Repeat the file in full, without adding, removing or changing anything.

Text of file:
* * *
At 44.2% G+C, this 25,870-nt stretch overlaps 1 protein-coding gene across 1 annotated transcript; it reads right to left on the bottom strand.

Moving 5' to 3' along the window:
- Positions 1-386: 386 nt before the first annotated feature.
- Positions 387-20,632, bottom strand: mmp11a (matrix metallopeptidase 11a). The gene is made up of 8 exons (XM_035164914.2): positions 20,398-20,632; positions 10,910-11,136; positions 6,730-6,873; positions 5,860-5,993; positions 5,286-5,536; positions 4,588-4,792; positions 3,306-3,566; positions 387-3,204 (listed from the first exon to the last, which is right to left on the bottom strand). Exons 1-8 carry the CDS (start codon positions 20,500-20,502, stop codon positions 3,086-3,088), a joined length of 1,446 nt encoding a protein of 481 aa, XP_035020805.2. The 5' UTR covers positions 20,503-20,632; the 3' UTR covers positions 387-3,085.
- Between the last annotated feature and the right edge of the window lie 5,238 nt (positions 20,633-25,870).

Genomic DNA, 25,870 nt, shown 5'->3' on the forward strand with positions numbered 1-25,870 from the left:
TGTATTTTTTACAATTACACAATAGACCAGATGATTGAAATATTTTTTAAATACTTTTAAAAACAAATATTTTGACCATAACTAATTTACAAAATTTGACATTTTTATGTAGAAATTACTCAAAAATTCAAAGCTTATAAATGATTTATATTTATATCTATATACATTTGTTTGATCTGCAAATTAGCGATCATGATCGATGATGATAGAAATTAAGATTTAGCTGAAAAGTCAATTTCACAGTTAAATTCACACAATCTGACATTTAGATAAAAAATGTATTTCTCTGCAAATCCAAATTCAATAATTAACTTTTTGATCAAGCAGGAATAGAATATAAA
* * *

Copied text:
At 44.2% G+C, this 25,870-nt stretch overlaps 1 protein-coding gene across 1 annotated transcript; it reads right to left on the bottom strand.

Moving 5' to 3' along the window:
- Positions 1-386: 386 nt before the first annotated feature.
- Positions 387-20,632, bottom strand: mmp11a (matrix metallopeptidase 11a). The gene is made up of 8 exons (XM_035164914.2): positions 20,398-20,632; positions 10,910-11,136; positions 6,730-6,873; positions 5,860-5,993; positions 5,286-5,536; positions 4,588-4,792; positions 3,306-3,566; positions 387-3,204 (listed from the first exon to the last, which is right to left on the bottom strand). Exons 1-8 carry the CDS (start codon positions 20,500-20,502, stop codon positions 3,086-3,088), a joined length of 1,446 nt encoding a protein of 481 aa, XP_035020805.2. The 5' UTR covers positions 20,503-20,632; the 3' UTR covers positions 387-3,085.
- Between the last annotated feature and the right edge of the window lie 5,238 nt (positions 20,633-25,870).

Genomic DNA, 25,870 nt, shown 5'->3' on the forward strand with positions numbered 1-25,870 from the left:
TGTATTTTTTACAATTACACAATAGACCAGATGATTGAAATATTTTTTAAATACTTTTAAAAACAAATATTTTGACCATAACTAATTTACAAAATTTGACATTTTTATGTAGAAATTACTCAAAAATTCAAAGCTTATAAATGATTTATATTTATATCTATATACATTTGTTTGATCTGCAAATTAGCGATCATGATCGATGATGATAGAAATTAAGATTTAGCTGAAAAGTCAATTTCACAGTTAAATTCACACAATCTGACATTTAGATAAAAAATGTATTTCTCTGCAAATCCAAATTCAATAATTAACTTTTTGATCAAGCAGGAATAGAATATAAA